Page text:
By Debbie Hall

It is more than speaking to someone

According to many sources, including Goldman Sachs Global Investment Research, millennials (born 1980-2000) are now the largest generation in America. For decades, the baby boomers (born 1947-1964) were the largest generation. Both groups have reshaped the economy, society and the workplace.

But when the generations come together in a professional setting, there can be misunderstandings and miscommunication, whether peer-to-peer or management and staff.

According to Ann Simmons Nicholson, president and CEO of The Simmons Group, she would group the generations of the workplace into five groups. This includes traditionalists (prior to boomers), boomers, Generation X, millennial Y (or echo) generation and I generation (millennials born after 1995).

“Each generation has different needs, wants and desires, and in order to be an effective employer, you need to address the differences,” she explained. She defines generations as encompassing a 20-year period and people within that period that share similar experiences. This would include music, crisis (in society), celebrities, influential people, entertainment and age.

An employer or manager needs to approach each generation differently. The caveat is that it is not a defined boundary. A person born in 1980 can identify with both Generation X and millennial Y. Nicholson offers four different topics with different approaches. There is recruiting, supervision, communication and retention. It is also important that employers apply his or her knowledge of the different needs, wants and desires of each generation in the moment.

“Boomers live to work. They will accomplish assignments without many questions,” she stated. “However, generations born after 1965 want to have an understanding of why. People born in the early- to mid-1990s really want to know why they are doing something and associate it with value. While this might come across as negative, it really is not. They want to understand how it contributes to their position and the company,” she stated.

Ironically, millennials do not like to be labeled or grouped together, which makes it an identifying quality of the group. However, boomers really identify with their group. Boomers will have held fewer jobs and careers, while millennials will work 10 to 14 different jobs and change careers more frequently with three to five different professions by the age of 38. If a boomer or even a Generation X is reviewing résumés, it is important to understand this characteristic. It is also important to note that millennials are the largest generation in the workforce and are anticipated to comprise 51 percent by 2020.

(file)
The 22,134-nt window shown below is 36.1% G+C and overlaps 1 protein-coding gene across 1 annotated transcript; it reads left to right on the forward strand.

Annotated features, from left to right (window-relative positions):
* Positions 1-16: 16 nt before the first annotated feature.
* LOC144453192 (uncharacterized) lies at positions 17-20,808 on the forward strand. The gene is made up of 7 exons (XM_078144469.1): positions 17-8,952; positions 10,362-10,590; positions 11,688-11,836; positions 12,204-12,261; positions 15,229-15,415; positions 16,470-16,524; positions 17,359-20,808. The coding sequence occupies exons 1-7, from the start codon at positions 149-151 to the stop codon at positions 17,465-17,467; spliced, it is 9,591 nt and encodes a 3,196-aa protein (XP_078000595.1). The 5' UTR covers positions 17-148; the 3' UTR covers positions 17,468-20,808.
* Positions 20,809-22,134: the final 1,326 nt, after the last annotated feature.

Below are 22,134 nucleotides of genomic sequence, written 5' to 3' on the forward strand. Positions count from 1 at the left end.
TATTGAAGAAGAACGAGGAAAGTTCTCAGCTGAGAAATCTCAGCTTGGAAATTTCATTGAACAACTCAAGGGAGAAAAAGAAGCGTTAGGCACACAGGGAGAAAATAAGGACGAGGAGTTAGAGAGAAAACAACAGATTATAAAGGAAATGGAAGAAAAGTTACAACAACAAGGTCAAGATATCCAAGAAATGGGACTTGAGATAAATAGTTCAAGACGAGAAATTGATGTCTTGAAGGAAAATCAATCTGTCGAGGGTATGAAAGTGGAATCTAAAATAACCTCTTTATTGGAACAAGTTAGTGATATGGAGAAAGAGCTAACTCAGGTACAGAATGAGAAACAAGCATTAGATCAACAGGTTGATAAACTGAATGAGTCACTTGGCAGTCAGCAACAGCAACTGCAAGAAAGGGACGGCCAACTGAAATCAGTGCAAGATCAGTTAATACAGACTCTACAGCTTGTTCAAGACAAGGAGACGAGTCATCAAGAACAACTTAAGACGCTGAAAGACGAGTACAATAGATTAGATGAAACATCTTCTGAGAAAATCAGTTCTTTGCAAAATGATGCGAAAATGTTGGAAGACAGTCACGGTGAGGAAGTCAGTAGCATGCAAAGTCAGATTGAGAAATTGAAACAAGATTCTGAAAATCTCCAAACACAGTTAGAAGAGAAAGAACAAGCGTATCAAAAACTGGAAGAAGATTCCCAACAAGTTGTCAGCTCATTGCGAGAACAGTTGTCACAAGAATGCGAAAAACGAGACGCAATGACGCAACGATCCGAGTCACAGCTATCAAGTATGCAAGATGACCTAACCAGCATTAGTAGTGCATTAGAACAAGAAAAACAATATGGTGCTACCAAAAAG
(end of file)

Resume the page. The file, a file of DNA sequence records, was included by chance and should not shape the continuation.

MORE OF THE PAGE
Millennials are conscientious consumers and want to know about any company with which they are considering employment. They will ask questions about community involvement, sustainability, opportunities to share what the company does outside of the workplace, and how the company impacts the community as a whole and the neighborhood.

To recruit those born after 1980, know that they have a preference for social media communication. When recruiting, while ads should be posted, also use a blog or post on social media to attract this age group.

As for retention, all of the generations want the same thing, including meaningful work. The difference between the generations is the reaction if wants, needs and desires are not met. Millennials will leave employment if it is not satisfying, even without another job lined up.

Millennials also like to be included in brainstorming and decision-making. However, millennials need to be told that while their opinion are valuable, it might not be used. Also be flexible with millennials about schedules. Boomers are very time driven and follow a schedule, but the latter generations not so much.

Traditional forms of communication such as newsletters and videos will reach boomers. Millennials are technology driven and will seek out information. However, they want access to how the organization works and to senior leaders. Small group interaction works best with short bursts of information.

While this is just an overview of working between the generations, with knowledge and guidance everyone can communicate effectively with each other and create a productive workplace.

More Information
Ann NicholsonNicholson has 29 years of organizational development, human resources, operations and training experience. She formed and operates The Simmons Group, a full-service strategic planning, human resources, training, talent management and organizational development company.